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This is a first-hand account of Sean Morgan’s DIY high country harvest of a 189″, 6 yr-old Muley. Gear list included at end of article.
Another season was upon us. My dad and I had both drawn general archery
deer tags in our home state of Utah. After a
successful 2013 season, the challenge of killing another giant mule deer in the
high country was upon us. July’s
scouting trips produced many young bucks in all the basins we typically hunt, but finding
something special was going
to be tough; every year requires us to seek out new areas in order to stay ahead of the competition. It wasn’t
until 10-days prior to the hunt that fate finally gave us a buck worthy of punching a tag on.
With no trail to follow, the fateful scouting trip took us even further
up than normal, into more remote
country. On the hike down, I noticed a hidden area high up in the cliffs that looked promising. Having only my binoculars with me, I glassed up into that distant basin and couldn’t
believe my eyes! In the middle of the day, this giant buck was out in the open feeding
with some other deer. He was one of those “you-know-he’s-big-from-the-moment-you-first-glass-him” types of bucks. Excitement immediately took over; I
knew this buck was the one to focus all our efforts on. We returned a couple
days later to get a closer look and decided to name this buck “Big Backs” as he had some of the deepest back forks
we’ve ever seen. We judged him to be in the 190-inch class; a mature buck with a giant frame.
189” gross – 4x5 – 27 ½” wide – 19” G2’s
This buck was not going to be easy to
hunt, as he called 10,000-plus foot
elevation home. Not to mention the fact that the area
was unfamiliar to my Dad and I. This new area offered more
obstacles than where we usually hunt, but we knew what
had to be done in order to harvest this particular buck.
Step one was to figure out the best route to get up and down the mountain safely and with least resistance. We tried multiple paths, but they were either too dangerous, or required too much effort. After studying aerial
maps, we lucked into a more direct
route, though it was much steeper than preferred.
Step two was to find a site level enough to camp. Camping as high
up as possible would
allow us to exert minimal amounts of energy during the hunt, but at the same time we need to be located in an area that wouldn’t have any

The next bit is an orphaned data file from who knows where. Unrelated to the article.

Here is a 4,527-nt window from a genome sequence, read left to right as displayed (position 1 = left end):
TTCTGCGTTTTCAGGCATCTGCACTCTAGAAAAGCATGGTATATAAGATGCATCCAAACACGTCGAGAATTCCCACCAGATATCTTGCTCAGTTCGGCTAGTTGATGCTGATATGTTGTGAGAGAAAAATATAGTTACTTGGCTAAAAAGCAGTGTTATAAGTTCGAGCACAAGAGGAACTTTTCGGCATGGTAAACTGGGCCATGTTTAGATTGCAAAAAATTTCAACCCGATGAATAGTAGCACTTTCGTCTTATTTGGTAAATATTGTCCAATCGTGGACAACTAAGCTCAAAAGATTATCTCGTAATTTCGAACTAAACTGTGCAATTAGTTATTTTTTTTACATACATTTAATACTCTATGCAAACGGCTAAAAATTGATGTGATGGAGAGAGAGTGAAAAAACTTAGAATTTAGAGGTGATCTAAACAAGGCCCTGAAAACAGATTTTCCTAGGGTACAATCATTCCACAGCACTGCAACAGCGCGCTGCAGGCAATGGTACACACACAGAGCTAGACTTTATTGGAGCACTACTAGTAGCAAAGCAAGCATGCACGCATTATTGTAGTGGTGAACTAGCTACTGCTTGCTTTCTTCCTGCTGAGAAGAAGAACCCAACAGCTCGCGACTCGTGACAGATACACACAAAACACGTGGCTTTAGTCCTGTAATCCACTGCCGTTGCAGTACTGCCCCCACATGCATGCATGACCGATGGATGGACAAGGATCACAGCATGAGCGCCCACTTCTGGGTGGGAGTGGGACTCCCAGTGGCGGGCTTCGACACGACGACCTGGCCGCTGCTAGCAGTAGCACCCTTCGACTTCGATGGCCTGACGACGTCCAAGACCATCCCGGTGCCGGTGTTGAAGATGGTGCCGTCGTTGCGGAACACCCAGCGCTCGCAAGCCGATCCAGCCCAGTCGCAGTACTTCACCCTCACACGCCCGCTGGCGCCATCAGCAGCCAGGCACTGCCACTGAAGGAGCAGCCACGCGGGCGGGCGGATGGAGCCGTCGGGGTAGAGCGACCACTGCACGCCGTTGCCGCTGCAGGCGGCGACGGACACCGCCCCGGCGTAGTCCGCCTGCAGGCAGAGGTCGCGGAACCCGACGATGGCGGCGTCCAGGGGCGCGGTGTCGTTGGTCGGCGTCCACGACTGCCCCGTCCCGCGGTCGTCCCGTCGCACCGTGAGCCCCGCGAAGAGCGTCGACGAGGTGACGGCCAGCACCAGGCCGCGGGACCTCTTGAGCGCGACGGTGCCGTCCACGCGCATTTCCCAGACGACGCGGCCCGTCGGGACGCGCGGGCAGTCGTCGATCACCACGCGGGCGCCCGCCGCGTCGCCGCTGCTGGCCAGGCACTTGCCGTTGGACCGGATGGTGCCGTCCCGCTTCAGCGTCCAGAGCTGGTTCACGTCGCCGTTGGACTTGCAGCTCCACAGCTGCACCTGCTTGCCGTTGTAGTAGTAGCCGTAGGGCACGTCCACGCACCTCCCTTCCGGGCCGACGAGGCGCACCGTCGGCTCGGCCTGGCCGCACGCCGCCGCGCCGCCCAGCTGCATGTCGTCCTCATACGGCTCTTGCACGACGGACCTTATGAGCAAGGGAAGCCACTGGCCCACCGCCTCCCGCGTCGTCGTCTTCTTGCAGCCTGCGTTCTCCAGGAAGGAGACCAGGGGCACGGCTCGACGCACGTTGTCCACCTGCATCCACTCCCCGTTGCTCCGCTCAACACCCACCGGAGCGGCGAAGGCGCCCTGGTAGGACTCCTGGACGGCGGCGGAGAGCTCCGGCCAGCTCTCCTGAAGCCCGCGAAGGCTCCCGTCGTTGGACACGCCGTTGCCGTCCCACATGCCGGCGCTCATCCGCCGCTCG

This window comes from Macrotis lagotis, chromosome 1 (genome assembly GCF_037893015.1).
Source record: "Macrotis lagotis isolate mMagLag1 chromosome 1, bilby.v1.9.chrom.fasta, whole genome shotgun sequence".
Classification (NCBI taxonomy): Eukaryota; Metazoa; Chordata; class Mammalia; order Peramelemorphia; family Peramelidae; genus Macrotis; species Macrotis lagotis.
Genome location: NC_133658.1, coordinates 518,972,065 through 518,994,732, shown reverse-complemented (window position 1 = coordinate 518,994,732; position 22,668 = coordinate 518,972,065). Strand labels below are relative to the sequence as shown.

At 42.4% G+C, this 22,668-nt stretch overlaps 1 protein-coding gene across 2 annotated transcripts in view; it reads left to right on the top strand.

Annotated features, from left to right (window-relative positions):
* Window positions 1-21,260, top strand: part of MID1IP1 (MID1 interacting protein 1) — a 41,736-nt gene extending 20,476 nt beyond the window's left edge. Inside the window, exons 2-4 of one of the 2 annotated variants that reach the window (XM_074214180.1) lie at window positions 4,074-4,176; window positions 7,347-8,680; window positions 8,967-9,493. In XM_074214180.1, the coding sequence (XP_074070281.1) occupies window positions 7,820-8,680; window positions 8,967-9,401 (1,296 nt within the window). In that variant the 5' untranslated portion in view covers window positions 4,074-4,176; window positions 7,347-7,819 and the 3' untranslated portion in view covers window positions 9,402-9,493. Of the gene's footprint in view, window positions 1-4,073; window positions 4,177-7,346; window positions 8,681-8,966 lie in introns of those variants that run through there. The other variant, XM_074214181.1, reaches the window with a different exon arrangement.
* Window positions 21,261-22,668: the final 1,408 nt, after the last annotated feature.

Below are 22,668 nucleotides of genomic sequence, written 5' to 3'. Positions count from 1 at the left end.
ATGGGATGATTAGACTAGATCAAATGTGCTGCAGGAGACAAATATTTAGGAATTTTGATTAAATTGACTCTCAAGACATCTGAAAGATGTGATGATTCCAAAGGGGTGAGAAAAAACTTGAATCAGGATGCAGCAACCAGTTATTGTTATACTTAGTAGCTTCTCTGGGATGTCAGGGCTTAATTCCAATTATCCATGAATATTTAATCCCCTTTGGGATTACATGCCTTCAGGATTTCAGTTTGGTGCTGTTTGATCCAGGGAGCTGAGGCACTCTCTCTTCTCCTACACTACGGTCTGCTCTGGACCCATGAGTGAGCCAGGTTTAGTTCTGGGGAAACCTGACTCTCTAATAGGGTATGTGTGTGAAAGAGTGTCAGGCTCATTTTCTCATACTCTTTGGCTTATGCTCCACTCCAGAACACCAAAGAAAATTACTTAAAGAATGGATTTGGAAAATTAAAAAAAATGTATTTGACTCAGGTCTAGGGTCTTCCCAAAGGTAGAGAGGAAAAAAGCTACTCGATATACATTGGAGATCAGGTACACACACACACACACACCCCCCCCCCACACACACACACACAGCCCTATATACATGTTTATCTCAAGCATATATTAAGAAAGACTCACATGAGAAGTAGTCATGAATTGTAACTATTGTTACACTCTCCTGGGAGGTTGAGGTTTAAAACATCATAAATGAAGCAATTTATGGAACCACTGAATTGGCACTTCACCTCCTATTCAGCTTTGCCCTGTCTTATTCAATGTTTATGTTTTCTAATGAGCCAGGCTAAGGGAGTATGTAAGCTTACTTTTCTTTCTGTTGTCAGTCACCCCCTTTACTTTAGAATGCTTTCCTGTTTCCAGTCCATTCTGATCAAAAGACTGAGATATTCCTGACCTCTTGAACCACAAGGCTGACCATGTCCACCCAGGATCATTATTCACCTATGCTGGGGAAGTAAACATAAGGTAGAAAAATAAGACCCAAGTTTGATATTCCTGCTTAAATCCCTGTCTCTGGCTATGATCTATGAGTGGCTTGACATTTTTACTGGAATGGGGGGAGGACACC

negative effects in terms of being sensed by “Big Backs”. Coexistence between hunter and
animal is one of the most critical elements of
hunting the high country. Staying undetected will increase the odds of harvest not only this year, but for years to come.
Third was to collect enough water to supply us for the days
we planned on hunting. A pristine water source was
just around the corner in the drainage where the
bucks lived. We carefully
snuck in well below the bucks, filled a number of
containers, and carried them back to camp. Then we hauled as much gear as possible up to camp a few days prior to opening day. This included our tent, sleeping gear, food
provisions, and other misc. hunting equipment.
We have come to refer to this area as the “Danger Zone”, because of the extreme conditions we had to endure in order to hunt it, and their physical effects. The
process of climbing 3,500 vertical feet, in less than a mile and a half, caused me to experience some minor altitude sickness after the multiple preparation trips. I believe I
began to feel these symptoms due to hiking this route multiple times in a few short
days. Although very fit, my body simply couldn’t handle the exhaustion. Having never had this issue
before, it really affected my health and I could only hope to feel better before the hunt began.
The morning before opening day we made the treacherous final
climb up the mountain with what seemed like our heaviest packs yet. Knowing this was going to be an all-or-nothing hunt, the